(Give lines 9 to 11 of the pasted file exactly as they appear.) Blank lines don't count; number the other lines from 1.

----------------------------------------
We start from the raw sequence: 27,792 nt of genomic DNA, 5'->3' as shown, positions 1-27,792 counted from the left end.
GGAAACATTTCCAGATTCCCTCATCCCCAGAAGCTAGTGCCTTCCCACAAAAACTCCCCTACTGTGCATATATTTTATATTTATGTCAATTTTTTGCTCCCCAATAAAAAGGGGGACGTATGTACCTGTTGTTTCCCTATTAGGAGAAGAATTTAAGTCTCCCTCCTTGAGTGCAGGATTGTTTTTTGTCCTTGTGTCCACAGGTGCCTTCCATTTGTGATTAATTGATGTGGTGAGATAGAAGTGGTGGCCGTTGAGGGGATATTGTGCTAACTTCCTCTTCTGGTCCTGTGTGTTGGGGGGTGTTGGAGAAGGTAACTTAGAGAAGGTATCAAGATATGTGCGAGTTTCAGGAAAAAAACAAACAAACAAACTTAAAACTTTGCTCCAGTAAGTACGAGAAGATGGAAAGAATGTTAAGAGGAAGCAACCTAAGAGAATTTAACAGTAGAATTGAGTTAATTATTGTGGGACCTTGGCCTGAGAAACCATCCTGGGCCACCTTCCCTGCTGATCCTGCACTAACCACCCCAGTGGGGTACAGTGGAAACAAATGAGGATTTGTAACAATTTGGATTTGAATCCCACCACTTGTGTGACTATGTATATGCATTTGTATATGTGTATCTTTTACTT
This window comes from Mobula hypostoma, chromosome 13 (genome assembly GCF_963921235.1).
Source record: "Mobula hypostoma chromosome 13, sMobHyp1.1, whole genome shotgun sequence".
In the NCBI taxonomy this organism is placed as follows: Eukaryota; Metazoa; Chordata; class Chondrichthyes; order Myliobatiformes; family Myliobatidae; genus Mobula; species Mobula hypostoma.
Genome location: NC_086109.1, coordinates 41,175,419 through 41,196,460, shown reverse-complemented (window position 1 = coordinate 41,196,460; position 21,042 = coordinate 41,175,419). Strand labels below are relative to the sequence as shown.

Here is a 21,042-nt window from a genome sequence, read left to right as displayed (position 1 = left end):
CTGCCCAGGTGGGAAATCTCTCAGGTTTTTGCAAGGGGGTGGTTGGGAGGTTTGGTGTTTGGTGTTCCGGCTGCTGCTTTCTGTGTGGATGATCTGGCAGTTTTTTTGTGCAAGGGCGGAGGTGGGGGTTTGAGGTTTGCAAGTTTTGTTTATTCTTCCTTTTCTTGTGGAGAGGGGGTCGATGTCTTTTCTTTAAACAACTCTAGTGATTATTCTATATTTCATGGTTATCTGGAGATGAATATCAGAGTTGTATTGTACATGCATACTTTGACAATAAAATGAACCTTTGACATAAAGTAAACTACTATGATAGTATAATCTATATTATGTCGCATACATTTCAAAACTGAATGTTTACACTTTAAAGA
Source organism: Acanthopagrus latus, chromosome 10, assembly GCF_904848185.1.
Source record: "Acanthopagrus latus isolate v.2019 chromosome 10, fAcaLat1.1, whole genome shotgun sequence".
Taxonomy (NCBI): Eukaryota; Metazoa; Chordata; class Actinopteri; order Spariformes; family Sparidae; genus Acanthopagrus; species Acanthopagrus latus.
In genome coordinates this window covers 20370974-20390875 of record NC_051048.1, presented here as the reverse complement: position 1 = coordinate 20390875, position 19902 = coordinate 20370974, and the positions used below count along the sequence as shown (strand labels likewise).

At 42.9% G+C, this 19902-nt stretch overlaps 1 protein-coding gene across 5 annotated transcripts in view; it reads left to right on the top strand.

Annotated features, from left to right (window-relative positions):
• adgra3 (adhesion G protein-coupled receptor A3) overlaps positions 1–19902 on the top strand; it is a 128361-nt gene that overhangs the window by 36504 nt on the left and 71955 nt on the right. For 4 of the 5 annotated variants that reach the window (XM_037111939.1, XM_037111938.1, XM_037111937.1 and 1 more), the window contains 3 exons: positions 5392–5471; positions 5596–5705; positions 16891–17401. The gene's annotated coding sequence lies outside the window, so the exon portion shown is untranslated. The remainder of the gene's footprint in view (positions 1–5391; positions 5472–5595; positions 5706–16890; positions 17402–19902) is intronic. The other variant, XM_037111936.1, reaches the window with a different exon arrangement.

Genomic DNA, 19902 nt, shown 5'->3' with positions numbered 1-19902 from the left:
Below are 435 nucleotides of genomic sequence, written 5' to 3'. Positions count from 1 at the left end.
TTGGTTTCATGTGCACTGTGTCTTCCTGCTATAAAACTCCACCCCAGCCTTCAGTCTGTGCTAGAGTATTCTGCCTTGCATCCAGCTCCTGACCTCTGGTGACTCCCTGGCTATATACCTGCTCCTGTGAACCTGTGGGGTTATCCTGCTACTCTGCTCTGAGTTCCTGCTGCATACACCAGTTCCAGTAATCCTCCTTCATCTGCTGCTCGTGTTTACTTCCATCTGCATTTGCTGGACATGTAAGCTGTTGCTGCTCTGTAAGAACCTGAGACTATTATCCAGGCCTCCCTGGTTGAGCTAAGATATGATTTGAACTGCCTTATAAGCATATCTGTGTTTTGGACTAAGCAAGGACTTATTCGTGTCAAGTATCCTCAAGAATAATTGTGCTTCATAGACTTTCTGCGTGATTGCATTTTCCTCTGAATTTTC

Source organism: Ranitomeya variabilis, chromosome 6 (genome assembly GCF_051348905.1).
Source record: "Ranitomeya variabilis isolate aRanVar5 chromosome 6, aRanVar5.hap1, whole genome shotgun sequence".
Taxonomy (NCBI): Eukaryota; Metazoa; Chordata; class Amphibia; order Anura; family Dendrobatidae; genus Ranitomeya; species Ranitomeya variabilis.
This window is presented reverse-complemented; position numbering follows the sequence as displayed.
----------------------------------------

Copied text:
Source organism: Acanthopagrus latus, chromosome 10, assembly GCF_904848185.1.
Source record: "Acanthopagrus latus isolate v.2019 chromosome 10, fAcaLat1.1, whole genome shotgun sequence".
Taxonomy (NCBI): Eukaryota; Metazoa; Chordata; class Actinopteri; order Spariformes; family Sparidae; genus Acanthopagrus; species Acanthopagrus latus.